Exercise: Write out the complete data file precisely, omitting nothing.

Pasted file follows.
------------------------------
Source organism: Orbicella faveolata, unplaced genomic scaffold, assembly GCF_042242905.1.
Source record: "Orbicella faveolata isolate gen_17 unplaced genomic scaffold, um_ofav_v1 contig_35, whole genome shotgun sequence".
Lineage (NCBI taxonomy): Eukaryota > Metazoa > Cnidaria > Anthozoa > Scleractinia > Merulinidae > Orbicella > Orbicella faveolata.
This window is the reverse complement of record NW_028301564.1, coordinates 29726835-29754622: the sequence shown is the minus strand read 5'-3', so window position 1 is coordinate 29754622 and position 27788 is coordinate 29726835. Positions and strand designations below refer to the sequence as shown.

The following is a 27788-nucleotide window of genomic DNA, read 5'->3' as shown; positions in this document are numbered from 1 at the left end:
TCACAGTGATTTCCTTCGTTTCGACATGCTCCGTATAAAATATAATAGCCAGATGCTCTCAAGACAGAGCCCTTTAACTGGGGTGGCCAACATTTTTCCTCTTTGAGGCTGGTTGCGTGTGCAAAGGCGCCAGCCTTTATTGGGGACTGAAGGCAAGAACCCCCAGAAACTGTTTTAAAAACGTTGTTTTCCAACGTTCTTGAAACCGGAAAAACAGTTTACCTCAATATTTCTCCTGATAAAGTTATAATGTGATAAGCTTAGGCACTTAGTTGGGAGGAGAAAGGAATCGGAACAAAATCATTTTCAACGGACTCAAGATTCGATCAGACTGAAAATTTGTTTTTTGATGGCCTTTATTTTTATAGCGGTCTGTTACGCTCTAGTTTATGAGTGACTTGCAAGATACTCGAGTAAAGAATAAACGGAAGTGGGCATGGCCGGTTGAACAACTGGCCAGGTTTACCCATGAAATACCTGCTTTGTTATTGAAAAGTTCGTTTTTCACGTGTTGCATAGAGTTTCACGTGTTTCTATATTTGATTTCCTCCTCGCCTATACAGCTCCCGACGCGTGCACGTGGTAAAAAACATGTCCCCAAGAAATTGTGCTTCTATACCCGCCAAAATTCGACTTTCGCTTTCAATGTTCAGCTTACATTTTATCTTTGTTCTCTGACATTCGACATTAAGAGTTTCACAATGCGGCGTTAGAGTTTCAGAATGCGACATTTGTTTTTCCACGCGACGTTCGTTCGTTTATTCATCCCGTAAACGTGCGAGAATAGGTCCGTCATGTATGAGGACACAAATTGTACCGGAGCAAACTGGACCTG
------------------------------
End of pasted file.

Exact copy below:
Source organism: Orbicella faveolata, unplaced genomic scaffold, assembly GCF_042242905.1.
Source record: "Orbicella faveolata isolate gen_17 unplaced genomic scaffold, um_ofav_v1 contig_35, whole genome shotgun sequence".
Lineage (NCBI taxonomy): Eukaryota > Metazoa > Cnidaria > Anthozoa > Scleractinia > Merulinidae > Orbicella > Orbicella faveolata.
This window is the reverse complement of record NW_028301564.1, coordinates 29726835-29754622: the sequence shown is the minus strand read 5'-3', so window position 1 is coordinate 29754622 and position 27788 is coordinate 29726835. Positions and strand designations below refer to the sequence as shown.

The following is a 27788-nucleotide window of genomic DNA, read 5'->3' as shown; positions in this document are numbered from 1 at the left end:
TCACAGTGATTTCCTTCGTTTCGACATGCTCCGTATAAAATATAATAGCCAGATGCTCTCAAGACAGAGCCCTTTAACTGGGGTGGCCAACATTTTTCCTCTTTGAGGCTGGTTGCGTGTGCAAAGGCGCCAGCCTTTATTGGGGACTGAAGGCAAGAACCCCCAGAAACTGTTTTAAAAACGTTGTTTTCCAACGTTCTTGAAACCGGAAAAACAGTTTACCTCAATATTTCTCCTGATAAAGTTATAATGTGATAAGCTTAGGCACTTAGTTGGGAGGAGAAAGGAATCGGAACAAAATCATTTTCAACGGACTCAAGATTCGATCAGACTGAAAATTTGTTTTTTGATGGCCTTTATTTTTATAGCGGTCTGTTACGCTCTAGTTTATGAGTGACTTGCAAGATACTCGAGTAAAGAATAAACGGAAGTGGGCATGGCCGGTTGAACAACTGGCCAGGTTTACCCATGAAATACCTGCTTTGTTATTGAAAAGTTCGTTTTTCACGTGTTGCATAGAGTTTCACGTGTTTCTATATTTGATTTCCTCCTCGCCTATACAGCTCCCGACGCGTGCACGTGGTAAAAAACATGTCCCCAAGAAATTGTGCTTCTATACCCGCCAAAATTCGACTTTCGCTTTCAATGTTCAGCTTACATTTTATCTTTGTTCTCTGACATTCGACATTAAGAGTTTCACAATGCGGCGTTAGAGTTTCAGAATGCGACATTTGTTTTTCCACGCGACGTTCGTTCGTTTATTCATCCCGTAAACGTGCGAGAATAGGTCCGTCATGTATGAGGACACAAATTGTACCGGAGCAAACTGGACCTG